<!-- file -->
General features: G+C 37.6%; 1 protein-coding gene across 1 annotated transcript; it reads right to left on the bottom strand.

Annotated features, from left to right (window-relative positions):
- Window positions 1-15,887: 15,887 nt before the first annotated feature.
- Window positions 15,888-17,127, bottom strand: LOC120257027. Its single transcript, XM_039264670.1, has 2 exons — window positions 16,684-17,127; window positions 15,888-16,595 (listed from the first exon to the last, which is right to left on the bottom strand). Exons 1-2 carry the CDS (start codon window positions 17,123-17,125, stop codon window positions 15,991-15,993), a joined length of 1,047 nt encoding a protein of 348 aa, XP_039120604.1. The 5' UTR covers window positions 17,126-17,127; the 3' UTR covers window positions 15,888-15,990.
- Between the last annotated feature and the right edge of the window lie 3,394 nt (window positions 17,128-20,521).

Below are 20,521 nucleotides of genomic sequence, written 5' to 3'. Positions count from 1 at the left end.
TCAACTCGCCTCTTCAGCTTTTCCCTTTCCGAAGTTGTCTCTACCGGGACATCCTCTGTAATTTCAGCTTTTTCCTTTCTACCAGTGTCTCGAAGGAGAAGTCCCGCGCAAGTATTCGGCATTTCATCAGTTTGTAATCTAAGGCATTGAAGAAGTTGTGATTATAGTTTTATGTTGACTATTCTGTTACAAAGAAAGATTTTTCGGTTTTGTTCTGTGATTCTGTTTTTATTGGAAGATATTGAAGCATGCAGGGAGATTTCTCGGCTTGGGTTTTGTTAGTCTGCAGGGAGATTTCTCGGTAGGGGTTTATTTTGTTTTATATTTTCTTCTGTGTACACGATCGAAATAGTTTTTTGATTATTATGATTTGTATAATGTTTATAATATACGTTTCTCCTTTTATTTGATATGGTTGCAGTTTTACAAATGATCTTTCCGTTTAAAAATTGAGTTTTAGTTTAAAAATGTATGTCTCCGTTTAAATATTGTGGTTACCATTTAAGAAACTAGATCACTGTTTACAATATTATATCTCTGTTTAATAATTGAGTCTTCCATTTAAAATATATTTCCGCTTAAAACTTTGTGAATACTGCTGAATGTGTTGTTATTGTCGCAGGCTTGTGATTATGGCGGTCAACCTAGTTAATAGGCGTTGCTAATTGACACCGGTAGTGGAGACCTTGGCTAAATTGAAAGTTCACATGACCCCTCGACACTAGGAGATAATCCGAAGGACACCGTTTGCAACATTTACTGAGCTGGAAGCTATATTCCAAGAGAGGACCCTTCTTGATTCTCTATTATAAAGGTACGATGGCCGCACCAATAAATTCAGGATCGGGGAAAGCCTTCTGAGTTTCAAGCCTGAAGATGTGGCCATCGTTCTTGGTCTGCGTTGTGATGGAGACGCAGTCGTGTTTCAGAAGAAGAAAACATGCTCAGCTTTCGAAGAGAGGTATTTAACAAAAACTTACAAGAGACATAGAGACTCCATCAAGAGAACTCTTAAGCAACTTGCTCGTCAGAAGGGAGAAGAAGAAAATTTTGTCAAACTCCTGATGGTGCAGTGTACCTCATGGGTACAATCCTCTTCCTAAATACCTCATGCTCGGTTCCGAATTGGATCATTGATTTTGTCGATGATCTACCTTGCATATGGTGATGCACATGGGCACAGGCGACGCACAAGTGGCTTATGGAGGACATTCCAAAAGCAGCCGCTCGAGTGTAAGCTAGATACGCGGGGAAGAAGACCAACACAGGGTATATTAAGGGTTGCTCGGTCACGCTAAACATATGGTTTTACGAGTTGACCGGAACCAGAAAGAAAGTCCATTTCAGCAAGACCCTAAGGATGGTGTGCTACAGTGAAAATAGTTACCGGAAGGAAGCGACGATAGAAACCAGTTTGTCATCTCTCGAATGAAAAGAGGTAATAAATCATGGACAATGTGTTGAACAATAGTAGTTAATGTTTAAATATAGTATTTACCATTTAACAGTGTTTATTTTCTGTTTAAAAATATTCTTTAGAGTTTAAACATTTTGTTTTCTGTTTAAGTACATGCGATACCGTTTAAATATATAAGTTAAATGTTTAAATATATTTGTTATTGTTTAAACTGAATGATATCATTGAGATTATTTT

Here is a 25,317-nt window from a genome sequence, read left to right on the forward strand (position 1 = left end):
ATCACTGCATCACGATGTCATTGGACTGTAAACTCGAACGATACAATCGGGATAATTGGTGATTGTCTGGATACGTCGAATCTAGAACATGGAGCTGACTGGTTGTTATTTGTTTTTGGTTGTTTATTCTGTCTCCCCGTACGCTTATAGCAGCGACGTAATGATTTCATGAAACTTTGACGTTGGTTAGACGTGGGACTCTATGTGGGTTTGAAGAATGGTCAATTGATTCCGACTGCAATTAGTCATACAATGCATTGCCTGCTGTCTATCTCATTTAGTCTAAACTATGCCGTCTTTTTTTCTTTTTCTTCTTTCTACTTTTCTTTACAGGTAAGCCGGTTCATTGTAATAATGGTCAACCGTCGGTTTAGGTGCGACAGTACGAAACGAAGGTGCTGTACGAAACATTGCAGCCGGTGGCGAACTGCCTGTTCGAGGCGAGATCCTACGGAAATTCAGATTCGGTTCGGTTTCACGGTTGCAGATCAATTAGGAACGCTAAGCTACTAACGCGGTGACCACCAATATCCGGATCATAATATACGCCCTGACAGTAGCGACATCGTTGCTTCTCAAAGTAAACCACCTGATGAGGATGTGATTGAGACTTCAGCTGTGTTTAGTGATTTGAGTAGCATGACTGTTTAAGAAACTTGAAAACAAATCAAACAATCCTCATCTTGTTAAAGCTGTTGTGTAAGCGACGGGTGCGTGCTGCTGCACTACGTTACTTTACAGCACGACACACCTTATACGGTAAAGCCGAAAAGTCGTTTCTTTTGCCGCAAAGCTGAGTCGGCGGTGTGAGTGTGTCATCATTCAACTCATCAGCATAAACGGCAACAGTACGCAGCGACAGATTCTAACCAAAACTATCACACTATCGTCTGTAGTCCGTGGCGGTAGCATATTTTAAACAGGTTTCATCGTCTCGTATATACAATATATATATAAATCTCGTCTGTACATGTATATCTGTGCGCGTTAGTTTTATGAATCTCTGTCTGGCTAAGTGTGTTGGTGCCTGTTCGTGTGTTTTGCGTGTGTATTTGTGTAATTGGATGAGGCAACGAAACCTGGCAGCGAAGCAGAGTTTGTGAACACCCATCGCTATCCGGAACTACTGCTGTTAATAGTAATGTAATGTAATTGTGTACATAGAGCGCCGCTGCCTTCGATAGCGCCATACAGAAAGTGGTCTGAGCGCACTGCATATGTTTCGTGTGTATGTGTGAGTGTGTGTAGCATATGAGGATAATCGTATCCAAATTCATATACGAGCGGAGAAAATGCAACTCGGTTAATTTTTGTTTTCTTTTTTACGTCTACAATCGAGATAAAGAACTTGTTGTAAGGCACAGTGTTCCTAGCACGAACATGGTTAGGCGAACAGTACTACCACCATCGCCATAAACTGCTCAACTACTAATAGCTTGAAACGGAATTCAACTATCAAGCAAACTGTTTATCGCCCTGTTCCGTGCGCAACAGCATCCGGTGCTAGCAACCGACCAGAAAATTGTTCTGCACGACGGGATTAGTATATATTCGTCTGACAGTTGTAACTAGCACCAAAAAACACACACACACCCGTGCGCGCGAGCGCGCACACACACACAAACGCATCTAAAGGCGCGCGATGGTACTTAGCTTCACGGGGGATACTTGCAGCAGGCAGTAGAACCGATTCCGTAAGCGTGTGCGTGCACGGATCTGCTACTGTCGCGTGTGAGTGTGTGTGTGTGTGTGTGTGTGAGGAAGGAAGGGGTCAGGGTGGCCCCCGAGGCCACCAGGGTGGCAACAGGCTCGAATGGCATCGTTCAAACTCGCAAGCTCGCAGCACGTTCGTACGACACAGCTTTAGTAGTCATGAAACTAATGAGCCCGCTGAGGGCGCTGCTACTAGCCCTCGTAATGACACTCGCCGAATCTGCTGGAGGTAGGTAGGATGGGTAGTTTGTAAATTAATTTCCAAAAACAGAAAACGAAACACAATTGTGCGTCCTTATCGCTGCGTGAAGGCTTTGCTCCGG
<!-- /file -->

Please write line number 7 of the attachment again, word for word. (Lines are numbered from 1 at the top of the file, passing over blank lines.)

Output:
TCAACTCGCCTCTTCAGCTTTTCCCTTTCCGAAGTTGTCTCTACCGGGACATCCTCTGTAATTTCAGCTTTTTCCTTTCTACCAGTGTCTCGAAGGAGAAGTCCCGCGCAAGTATTCGGCATTTCATCAGTTTGTAATCTAAGGCATTGAAGAAGTTGTGATTATAGTTTTATGTTGACTATTCTGTTACAAAGAAAGATTTTTCGGTTTTGTTCTGTGATTCTGTTTTTATTGGAAGATATTGAAGCATGCAGGGAGATTTCTCGGCTTGGGTTTTGTTAGTCTGCAGGGAGATTTCTCGGTAGGGGTTTATTTTGTTTTATATTTTCTTCTGTGTACACGATCGAAATAGTTTTTTGATTATTATGATTTGTATAATGTTTATAATATACGTTTCTCCTTTTATTTGATATGGTTGCAGTTTTACAAATGATCTTTCCGTTTAAAAATTGAGTTTTAGTTTAAAAATGTATGTCTCCGTTTAAATATTGTGGTTACCATTTAAGAAACTAGATCACTGTTTACAATATTATATCTCTGTTTAATAATTGAGTCTTCCATTTAAAATATATTTCCGCTTAAAACTTTGTGAATACTGCTGAATGTGTTGTTATTGTCGCAGGCTTGTGATTATGGCGGTCAACCTAGTTAATAGGCGTTGCTAATTGACACCGGTAGTGGAGACCTTGGCTAAATTGAAAGTTCACATGACCCCTCGACACTAGGAGATAATCCGAAGGACACCGTTTGCAACATTTACTGAGCTGGAAGCTATATTCCAAGAGAGGACCCTTCTTGATTCTCTATTATAAAGGTACGATGGCCGCACCAATAAATTCAGGATCGGGGAAAGCCTTCTGAGTTTCAAGCCTGAAGATGTGGCCATCGTTCTTGGTCTGCGTTGTGATGGAGACGCAGTCGTGTTTCAGAAGAAGAAAACATGCTCAGCTTTCGAAGAGAGGTATTTAACAAAAACTTACAAGAGACATAGAGACTCCATCAAGAGAACTCTTAAGCAACTTGCTCGTCAGAAGGGAGAAGAAGAAAATTTTGTCAAACTCCTGATGGTGCAGTGTACCTCATGGGTACAATCCTCTTCCTAAATACCTCATGCTCGGTTCCGAATTGGATCATTGATTTTGTCGATGATCTACCTTGCATATGGTGATGCACATGGGCACAGGCGACGCACAAGTGGCTTATGGAGGACATTCCAAAAGCAGCCGCTCGAGTGTAAGCTAGATACGCGGGGAAGAAGACCAACACAGGGTATATTAAGGGTTGCTCGGTCACGCTAAACATATGGTTTTACGAGTTGACCGGAACCAGAAAGAAAGTCCATTTCAGCAAGACCCTAAGGATGGTGTGCTACAGTGAAAATAGTTACCGGAAGGAAGCGACGATAGAAACCAGTTTGTCATCTCTCGAATGAAAAGAGGTAATAAATCATGGACAATGTGTTGAACAATAGTAGTTAATGTTTAAATATAGTATTTACCATTTAACAGTGTTTATTTTCTGTTTAAAAATATTCTTTAGAGTTTAAACATTTTGTTTTCTGTTTAAGTACATGCGATACCGTTTAAATATATAAGTTAAATGTTTAAATATATTTGTTATTGTTTAAACTGAATGATATCATTGAGATTATTTT